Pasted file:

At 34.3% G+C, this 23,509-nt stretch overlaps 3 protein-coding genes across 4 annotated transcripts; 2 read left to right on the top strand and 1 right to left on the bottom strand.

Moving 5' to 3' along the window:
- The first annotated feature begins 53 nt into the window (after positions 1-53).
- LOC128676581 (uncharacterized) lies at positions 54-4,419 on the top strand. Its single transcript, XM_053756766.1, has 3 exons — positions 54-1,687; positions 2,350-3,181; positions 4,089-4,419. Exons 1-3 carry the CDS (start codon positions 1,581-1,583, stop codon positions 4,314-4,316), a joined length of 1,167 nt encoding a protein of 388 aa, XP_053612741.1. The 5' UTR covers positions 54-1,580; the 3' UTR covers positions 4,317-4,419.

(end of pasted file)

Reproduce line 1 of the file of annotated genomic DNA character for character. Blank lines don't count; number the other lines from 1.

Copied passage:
At 34.3% G+C, this 23,509-nt stretch overlaps 3 protein-coding genes across 4 annotated transcripts; 2 read left to right on the top strand and 1 right to left on the bottom strand.